Pasta: one of the gems of Italy, adopted and loved in America since its introduction here. On average, an American eats twenty pounds of pasta per year, which is more than forty pounds less than the amount the average Italian eats.
Penne rigate is one of the most popular pasta cuts, used as side dishes or in casseroles. However, there are many different kinds of pastas that may not be as common but are delicious just the same. For example, the stuffed pasta group, which includes tortellini, ravioli, and agnolotti, usually features meat and cheese fillings. Tortellini and ravioli are sold in many grocery stores and have numerous manufacturers; Mama Rosie’s, Buitoni, and Silver Star are just a few.
However, the more uncommon stuffed pastas are definitely worth trying. Agnolotti are the Italian version of Polish pierogis, half-circle dough pouches filled with meat, cheese, or vegetables. Casoncelli, from the Lombardy area of Italy, are stuffed with bread crumbs, meat, spinach, and sometimes pear. Casunziei, from Veneto, feature vegetables and cheese for fillings. Both these pastas resemble ravioli. Fagottini are also stuffed with cheese and vegetables or pear, and mezzelune feature Bitto cheese and white pepper for a filling. Gnocchi is an Italian favorite: dough and potatoes make oval bundles which can be stuffed with spinach and cheese. Occhi di Lupo is a pasta stuffed with ricotta cheese, parsley, and basil and in the shape of penne, while sacchettini and sacchettoni are stuffed with different types of cheese. Tortellini and tortelloni, the larger version of tortellini, are filled with various seasoned cheeses and sometimes meat and vegetables such as spinach.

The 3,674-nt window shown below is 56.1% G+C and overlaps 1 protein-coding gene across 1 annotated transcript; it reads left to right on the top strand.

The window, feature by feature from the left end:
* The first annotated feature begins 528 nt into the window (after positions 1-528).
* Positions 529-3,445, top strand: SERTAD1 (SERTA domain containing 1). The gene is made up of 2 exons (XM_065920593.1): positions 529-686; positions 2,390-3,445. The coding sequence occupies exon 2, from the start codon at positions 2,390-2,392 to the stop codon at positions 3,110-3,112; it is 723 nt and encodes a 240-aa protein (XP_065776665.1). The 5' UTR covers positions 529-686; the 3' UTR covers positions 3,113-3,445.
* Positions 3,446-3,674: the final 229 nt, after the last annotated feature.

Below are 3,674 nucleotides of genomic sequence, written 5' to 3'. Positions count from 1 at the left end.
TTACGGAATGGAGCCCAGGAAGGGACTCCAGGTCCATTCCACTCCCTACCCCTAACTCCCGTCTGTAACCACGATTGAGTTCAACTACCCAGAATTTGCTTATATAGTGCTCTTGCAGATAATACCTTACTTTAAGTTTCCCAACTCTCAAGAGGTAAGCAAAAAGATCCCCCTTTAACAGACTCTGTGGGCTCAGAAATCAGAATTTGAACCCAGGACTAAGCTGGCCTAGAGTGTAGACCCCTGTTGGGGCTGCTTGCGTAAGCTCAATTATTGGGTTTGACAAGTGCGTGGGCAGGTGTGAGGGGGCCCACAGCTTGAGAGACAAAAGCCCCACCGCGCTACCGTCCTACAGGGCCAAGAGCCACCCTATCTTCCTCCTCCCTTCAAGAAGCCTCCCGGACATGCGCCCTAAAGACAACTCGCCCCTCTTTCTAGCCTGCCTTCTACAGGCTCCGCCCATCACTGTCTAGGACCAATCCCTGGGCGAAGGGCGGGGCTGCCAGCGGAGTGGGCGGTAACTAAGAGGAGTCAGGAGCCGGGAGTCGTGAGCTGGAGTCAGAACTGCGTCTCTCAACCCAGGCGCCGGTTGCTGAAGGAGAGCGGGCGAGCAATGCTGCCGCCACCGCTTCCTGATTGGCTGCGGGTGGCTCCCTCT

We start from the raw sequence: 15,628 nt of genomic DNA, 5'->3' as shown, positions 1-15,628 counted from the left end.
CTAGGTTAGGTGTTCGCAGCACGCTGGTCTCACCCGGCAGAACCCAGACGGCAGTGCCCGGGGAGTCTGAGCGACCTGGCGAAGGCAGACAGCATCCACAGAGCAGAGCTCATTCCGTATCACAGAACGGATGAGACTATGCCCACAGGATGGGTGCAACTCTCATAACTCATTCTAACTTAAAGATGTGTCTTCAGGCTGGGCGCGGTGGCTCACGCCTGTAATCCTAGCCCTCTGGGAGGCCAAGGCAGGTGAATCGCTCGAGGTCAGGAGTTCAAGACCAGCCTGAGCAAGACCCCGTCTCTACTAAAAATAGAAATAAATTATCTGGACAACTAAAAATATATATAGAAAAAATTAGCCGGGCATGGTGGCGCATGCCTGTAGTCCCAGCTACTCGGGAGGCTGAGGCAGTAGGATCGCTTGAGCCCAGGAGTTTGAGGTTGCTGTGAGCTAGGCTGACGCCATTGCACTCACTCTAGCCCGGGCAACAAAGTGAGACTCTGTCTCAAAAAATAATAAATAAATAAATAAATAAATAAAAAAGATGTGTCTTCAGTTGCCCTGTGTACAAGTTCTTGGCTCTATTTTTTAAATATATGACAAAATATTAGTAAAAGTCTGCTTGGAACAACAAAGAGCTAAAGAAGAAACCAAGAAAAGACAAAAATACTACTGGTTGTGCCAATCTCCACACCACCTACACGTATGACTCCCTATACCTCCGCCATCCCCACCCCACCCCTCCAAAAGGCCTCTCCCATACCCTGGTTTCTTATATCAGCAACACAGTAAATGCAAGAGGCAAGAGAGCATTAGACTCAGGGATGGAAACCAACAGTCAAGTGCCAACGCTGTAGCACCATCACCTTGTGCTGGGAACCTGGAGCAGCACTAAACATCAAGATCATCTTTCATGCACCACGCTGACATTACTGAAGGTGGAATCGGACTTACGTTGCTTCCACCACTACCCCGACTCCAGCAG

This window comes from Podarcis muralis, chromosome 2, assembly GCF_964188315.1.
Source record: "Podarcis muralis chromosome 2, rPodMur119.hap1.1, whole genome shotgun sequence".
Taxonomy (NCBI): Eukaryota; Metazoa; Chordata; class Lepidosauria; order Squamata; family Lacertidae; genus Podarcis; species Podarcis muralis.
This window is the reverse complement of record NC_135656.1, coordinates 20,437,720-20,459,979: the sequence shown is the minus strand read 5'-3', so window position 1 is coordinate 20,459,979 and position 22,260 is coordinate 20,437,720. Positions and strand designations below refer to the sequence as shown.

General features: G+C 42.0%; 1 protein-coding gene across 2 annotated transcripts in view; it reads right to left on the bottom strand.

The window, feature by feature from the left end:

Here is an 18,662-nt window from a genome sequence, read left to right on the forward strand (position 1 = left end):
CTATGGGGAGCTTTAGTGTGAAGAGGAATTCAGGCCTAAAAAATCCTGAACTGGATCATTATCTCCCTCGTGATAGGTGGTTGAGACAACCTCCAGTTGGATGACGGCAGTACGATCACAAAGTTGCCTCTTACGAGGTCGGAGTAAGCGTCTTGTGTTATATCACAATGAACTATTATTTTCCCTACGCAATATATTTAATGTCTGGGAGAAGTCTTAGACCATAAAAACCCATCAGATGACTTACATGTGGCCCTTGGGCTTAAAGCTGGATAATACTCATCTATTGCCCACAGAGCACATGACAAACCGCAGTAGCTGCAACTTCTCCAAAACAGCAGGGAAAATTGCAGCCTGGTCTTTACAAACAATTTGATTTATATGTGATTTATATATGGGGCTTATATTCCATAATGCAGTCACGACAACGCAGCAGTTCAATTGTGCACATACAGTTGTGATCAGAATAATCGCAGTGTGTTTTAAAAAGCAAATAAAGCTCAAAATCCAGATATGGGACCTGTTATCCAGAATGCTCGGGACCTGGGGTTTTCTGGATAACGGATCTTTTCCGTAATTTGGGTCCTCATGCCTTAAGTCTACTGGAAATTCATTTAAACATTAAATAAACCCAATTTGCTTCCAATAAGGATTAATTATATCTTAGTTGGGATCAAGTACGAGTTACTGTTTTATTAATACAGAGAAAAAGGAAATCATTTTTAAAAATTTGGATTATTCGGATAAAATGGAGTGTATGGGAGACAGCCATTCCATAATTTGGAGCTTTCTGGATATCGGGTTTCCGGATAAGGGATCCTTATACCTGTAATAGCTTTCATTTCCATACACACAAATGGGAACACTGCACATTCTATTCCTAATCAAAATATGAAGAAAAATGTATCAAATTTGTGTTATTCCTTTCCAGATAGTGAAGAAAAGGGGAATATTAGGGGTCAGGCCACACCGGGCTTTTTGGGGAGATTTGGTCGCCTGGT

Most of these stuffed pastas are rich, since they are filled with cheeses and meat, such as sausage and beef. However, there is no doubt they are delectable, and exemplify the savory delicacies of the Italian palate. Many of these stuffed pastas are available in grocery stores.
Michelle Kukla is a senior at Villanova University, majoring in English, minoring in Spanish, and concentrating in Irish Studies. Growing up with an Italian mother allowed her to learn the value of good cooking, tradition, and family. She hopes to become a traveling photojournalist and document the parts of different cultures that are little known but crucial to peoples’ identities.